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is a liquid
Or is it? Read on...
Strange as it may seem, glass is a liquid. How can this be? It is surely a brittle transparent solid? But no, as surely as a dolphin is not a fish, glass is not solid but liquid. To understand this, it's important to see that liquids aren't all the same as each other. (But hang on a bit, this can't be right, can it? Note: Please read the whole page before passing comment on this!) Water, the obvious typical liquid which others are compared against, isn't the same as liquid nitrogen or liquid metal mercury. More notably in the strange business about glass, syrup and treacle are notably different to water. It's much more difficult to stir treacle. This property of being difficult to stir is known scientifically as Viscosity. Some liquids have a very high viscosity and flow so slowly that by the time a can of liquid falls over there is time to pick it up before it spills! The ultimate example of a high viscosity liquid is glass. The viscosity of glass is so high that even though it's a liquid it looks like a solid. But if you could see glass from the comfy seat of a time machine, you'd see glass flow like syrup.
If this seems too strange to be true, take a look at reflections in window panes and glass on framed paintings that are very old. Glass that's a hundred years old is rippled. Two hundred year old glass has a distinctively undulating surface. You can use this knowledge to tell how old some antiques are, and how old the glass in the windows are on some buildings.
Taken to its extreme, if you had a large cup made of stone which could be left undisturbed, if you put pieces of smashed glass into the cup and left it there, if you could come back in a million years, you'd find the glass had flowed and taken a form like ice frozen from liquid water.
However, as with many of these things, it's not as simple as that. There are different beliefs about this, ranging from the totally liquid to the totally solid. Part of the doubt comes because of the notion of "cathedral glass" being originally stated by tourist guides to be liquid because it's thicker at the bottom than the top, and then later this idea being scotched because some of the panes are the other way up, suggesting the phenomenon to be more to do with imperfections in the glassmaking!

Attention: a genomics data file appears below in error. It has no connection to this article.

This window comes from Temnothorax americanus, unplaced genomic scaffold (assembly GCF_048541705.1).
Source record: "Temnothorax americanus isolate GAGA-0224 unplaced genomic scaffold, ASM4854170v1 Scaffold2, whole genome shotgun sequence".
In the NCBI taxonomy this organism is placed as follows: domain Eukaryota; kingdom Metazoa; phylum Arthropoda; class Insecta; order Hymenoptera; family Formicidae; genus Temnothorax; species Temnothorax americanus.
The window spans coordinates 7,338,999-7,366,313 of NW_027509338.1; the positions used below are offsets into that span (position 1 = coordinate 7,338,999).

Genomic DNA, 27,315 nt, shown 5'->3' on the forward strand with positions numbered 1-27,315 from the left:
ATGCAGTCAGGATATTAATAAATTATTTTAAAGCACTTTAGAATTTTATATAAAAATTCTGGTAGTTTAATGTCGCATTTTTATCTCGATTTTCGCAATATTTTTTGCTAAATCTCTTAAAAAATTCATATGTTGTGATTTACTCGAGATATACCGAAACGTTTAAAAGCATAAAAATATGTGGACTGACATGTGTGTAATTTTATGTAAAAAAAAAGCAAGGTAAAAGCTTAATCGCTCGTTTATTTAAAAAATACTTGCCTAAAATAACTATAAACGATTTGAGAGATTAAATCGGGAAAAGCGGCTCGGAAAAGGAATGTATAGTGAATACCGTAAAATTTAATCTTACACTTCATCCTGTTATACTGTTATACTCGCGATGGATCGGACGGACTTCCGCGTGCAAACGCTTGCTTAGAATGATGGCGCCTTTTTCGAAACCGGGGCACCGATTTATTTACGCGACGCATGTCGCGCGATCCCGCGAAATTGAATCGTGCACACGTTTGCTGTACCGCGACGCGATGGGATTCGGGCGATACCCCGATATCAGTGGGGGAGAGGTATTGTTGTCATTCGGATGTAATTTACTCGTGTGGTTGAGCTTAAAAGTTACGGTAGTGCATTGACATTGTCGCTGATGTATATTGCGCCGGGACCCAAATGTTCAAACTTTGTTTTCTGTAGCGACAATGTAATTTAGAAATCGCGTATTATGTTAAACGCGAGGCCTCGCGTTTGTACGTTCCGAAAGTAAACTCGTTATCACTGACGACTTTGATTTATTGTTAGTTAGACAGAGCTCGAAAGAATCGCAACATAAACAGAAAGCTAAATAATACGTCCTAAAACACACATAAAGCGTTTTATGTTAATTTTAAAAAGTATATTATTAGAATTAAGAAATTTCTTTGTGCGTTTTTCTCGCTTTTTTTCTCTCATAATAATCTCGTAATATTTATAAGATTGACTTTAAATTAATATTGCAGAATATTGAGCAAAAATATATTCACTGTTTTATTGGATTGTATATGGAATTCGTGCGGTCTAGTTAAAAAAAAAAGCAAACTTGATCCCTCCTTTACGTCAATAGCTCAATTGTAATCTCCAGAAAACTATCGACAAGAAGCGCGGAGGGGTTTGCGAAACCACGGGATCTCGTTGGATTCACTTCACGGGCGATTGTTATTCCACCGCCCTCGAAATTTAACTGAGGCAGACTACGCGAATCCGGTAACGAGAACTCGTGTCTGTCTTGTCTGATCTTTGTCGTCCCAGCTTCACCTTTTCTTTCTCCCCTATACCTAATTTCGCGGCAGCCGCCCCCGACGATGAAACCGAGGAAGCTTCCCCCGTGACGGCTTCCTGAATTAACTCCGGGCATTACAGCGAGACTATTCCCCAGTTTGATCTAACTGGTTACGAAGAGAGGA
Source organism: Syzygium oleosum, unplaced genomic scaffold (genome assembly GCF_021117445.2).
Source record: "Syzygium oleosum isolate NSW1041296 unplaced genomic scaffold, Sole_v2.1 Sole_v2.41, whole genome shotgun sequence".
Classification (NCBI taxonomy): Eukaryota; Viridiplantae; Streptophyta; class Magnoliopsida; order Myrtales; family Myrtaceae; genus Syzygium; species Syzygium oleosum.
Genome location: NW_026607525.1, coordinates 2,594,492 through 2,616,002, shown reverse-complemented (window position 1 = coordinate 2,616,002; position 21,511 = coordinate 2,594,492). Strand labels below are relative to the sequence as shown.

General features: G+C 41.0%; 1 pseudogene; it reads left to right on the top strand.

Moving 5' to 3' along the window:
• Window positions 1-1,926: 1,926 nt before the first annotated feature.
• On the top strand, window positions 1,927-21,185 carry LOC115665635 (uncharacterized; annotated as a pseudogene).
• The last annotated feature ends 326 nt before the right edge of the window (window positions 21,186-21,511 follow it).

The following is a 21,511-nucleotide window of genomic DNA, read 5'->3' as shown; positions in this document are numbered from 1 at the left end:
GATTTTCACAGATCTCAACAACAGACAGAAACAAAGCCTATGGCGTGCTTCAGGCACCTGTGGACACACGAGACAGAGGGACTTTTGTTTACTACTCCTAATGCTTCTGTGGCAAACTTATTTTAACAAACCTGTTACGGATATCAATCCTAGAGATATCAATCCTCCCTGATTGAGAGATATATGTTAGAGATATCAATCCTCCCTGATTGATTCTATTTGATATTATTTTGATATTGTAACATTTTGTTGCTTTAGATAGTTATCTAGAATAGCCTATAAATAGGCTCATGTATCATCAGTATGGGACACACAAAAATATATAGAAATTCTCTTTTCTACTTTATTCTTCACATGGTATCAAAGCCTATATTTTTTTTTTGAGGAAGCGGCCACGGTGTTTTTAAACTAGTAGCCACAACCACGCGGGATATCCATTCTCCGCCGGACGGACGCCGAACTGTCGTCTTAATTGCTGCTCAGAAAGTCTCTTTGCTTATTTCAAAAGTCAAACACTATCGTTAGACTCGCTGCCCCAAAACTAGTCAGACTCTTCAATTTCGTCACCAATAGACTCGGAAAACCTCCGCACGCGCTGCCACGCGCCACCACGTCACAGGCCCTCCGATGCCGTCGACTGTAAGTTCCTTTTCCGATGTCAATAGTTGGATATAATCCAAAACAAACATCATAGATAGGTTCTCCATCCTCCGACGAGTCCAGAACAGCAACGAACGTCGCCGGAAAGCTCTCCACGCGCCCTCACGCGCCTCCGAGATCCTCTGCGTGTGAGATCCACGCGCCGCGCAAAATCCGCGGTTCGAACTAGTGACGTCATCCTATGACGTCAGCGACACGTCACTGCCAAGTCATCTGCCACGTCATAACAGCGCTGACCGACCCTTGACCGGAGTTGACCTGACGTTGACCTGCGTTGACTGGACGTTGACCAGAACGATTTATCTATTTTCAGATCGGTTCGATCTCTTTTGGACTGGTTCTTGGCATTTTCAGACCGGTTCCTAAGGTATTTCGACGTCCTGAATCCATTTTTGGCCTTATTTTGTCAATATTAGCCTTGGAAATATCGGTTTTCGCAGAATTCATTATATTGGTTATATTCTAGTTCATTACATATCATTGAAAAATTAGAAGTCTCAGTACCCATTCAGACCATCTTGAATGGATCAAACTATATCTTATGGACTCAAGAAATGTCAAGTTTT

Antique glass windowpanes have undulating surfaces, and this has also been variously attributed to the "liquid" theory or to the "imperfections" theory.
One thing that's certain is that it makes a difference what type of glass is considered. Glassware a few thousand years old is sometimes apparently less morphed by time than windowpanes 100 years old. This and other anomalous evidence have resulted in some claims that the "glass is a liquid" theory is entirely false and that glass is not a liquid at room temperature.
So, rather than just believing one theory or another because of the ever-changing fashion of belief, it would be good if the room temperature liquid glass theory was to be put the the test. A scientific experiment could be done, and it needn't take hundreds of years. A thin pane of window glass could be placed on a table with a third of it extending over the edge, and a laser bounced off the surface to see if, over a period of a few years, the glass bent by a small amount. As it's possible to measure distances very accurately using a laser, it should be possible to prove one way or the other whether glass is a liquid or not.
Other experiments into measuring the viscosity of glass include such ideas as: 1. Getting two thin glass rods fixed horizontally at one end, hang a weight on one of them, and see if over a period of months there is a difference of bending. 2. Mounting a glass rod between two pillars and hanging a weight on a cheese-wire over it to see if after a few years any impression has been made. 3. Taking a hologram of a windowpane and then another hologram of the same thing after a year to see if it's "flowed" (accurate to fractions of a wavelength of light).
It would also be interesting to find out if fibre-optic lamps start to droop more over the years!
If it's found that glass is not liquid at room temperature at all, then the next question is: What is it's true melting point? At what special temperature is it no longer truly solid? Some guesses in the "solid glass" persuasion put this at about 300 degrees C.
Or, in the other belief/theory, in which glass is a very thick liquid at room temperature, then would glass be a liquid at any temperature? How about at liquid nitrogen temperatures?